Most disorders that patients come to see me for, are at least partially related, if not directly related, to poor dietary habits. Thus, after I discuss their particular condition, it is quite common for my patients to ask me for a written diet.
As a physician, I have found that diets are not the answer. Diets, especially written diets, by nature are restrictive, and therefore, 94% of the time, are destined to fail. Rather, I tend to concentrate on changes in lifestyle, which do not require a written list, and allows people to make good nutritional choices, which is the basis for long term health, and prevention of diseases. However, national health authorities have published various diet programs which I am frequently asked about.
In this series of letters, I will discuss these various diets and nutritional programs that can assist in controlling various disorders, and in many cases reduce the reliance upon medications, or even allow an individual to completely get off of medications. As a general guideline, healthy nutrition requires high fiber, and avoidance of sugars, and simple carbohydrates (processed wheat products and other grains—bread, cakes, cookies, crackers, pretzels, etc.). The beauty of a lifestyle plan, rather than a diet, is that a lifestyle is less rigid, and you can ease into the full lifestyle. Falling off of the plan for a day does not ruin the program, as long as you resume the good habits the following day.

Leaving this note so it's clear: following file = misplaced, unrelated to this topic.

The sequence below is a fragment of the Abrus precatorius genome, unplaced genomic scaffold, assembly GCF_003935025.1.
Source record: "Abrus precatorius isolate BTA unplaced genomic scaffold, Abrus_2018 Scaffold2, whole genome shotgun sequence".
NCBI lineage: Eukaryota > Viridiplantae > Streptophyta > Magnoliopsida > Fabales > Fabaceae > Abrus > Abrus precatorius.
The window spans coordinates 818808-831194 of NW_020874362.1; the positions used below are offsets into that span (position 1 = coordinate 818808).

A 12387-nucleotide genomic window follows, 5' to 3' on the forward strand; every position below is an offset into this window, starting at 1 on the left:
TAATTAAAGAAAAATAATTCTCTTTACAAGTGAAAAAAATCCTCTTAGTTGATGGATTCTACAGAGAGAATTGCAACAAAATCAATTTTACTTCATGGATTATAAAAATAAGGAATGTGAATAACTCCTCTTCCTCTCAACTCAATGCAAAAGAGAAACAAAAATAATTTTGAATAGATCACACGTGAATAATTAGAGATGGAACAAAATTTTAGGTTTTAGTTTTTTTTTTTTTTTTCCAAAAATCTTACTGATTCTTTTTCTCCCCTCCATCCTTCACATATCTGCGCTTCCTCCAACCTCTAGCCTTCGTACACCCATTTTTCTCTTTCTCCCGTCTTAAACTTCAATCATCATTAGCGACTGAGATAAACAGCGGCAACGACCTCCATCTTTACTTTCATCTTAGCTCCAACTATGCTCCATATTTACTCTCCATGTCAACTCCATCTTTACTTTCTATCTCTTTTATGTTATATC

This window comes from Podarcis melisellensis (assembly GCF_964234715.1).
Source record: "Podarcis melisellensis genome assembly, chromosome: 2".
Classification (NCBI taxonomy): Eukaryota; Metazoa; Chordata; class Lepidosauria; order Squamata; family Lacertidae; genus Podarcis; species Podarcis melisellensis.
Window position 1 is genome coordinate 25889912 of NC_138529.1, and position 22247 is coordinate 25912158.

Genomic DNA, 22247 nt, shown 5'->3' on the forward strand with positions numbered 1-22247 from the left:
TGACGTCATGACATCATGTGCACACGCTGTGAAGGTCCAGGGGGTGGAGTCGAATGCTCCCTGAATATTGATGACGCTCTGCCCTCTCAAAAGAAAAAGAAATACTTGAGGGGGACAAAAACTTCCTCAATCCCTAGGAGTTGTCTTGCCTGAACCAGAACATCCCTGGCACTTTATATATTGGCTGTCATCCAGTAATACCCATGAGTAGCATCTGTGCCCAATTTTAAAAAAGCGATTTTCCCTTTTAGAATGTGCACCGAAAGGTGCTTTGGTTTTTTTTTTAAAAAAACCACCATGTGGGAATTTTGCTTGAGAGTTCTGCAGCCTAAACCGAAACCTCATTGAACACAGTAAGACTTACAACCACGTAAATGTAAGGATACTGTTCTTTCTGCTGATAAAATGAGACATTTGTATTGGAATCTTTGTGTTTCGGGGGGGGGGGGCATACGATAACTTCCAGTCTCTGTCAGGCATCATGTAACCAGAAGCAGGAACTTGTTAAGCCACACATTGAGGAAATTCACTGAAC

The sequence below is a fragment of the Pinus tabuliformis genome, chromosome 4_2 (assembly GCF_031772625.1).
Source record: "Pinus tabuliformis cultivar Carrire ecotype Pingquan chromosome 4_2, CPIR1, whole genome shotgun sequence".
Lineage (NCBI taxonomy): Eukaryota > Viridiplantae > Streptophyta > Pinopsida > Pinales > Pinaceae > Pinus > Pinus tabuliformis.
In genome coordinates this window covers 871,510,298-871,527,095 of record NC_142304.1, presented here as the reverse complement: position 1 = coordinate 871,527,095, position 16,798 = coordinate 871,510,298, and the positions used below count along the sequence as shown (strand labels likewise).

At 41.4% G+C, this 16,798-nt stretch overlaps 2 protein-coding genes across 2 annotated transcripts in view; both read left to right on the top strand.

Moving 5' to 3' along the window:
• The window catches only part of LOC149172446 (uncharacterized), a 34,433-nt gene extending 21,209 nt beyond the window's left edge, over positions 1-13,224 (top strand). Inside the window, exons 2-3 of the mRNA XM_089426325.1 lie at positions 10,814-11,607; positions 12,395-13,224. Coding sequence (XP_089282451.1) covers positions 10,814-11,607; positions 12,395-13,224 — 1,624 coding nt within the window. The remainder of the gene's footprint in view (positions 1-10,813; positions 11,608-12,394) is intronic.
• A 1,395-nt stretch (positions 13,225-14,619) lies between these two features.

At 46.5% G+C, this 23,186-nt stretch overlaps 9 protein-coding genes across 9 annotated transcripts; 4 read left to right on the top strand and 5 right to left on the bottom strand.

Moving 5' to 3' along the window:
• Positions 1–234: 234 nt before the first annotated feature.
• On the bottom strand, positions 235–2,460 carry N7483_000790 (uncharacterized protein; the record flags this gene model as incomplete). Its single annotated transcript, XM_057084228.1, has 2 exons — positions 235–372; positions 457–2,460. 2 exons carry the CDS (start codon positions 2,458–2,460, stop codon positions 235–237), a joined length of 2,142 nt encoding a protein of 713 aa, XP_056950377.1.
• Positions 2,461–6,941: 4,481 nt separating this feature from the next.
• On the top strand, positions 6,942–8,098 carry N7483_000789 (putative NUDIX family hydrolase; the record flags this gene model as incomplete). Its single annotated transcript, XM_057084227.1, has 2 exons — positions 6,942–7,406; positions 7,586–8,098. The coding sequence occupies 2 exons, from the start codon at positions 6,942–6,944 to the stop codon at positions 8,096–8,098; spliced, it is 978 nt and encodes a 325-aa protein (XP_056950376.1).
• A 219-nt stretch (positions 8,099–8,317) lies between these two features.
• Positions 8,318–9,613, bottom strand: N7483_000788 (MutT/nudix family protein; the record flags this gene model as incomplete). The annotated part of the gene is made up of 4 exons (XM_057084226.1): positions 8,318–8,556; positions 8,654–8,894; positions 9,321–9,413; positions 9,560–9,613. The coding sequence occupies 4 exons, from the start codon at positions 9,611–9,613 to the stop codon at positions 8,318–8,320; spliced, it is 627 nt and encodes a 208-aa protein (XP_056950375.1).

All of the programs are best if primarily organic, hormone free, antibiotic free, and Non-GMO whole foods are used. When eating meat, poultry, and dairy, organic and grass-fed products can actually lower bad cholesterol and improve good cholesterol while lowering total cholesterol.
All of the programs can be used for weight maintenance. Weight loss or gain is a direct function of how many calories a person burns daily, and how many calories are consumed. In order to assess calorie needs, you will need to honestly estimate your daily activity. Unless very muscular, women will require approximately 20% less calories than the average man in the same age group. Daily caloric needs are divided into age groups 19-30, 31-50, and 50 or over, needs going down by 20% in each of the mid and later age groups.
I frequently hear complaints from patients that they “used to” be able to eat everything without gaining weight, or they seem to be gaining weight and can’t lose it, even though they are “hardly eating anything”. This is a direct function of reduced calorie needs and reduced physical activity that occurs with aging. As part of my practice, I offer Age Management programs, which center on better nutrition, proper supplements, and better exercise activities, to increase metabolism, and maintain muscle mass. An individual in his or her fifties or sixties, with a good program and higher muscle mass, will have the metabolism of a person in their thirties, and usually feel as they did when they were twenty years younger.
Activity can be summarized as: Sedentary: light or minimal physical activity daily
Moderate: physical activity equal to walking about 1.5 to 3 miles daily (think 10,000 steps), at a pace of 3 to 4 miles per hour (fast walking, slow jog), in addition to other light physical activity throughout the day. Active: physical activity more than 3 miles daily plus the other requirements of moderate activity.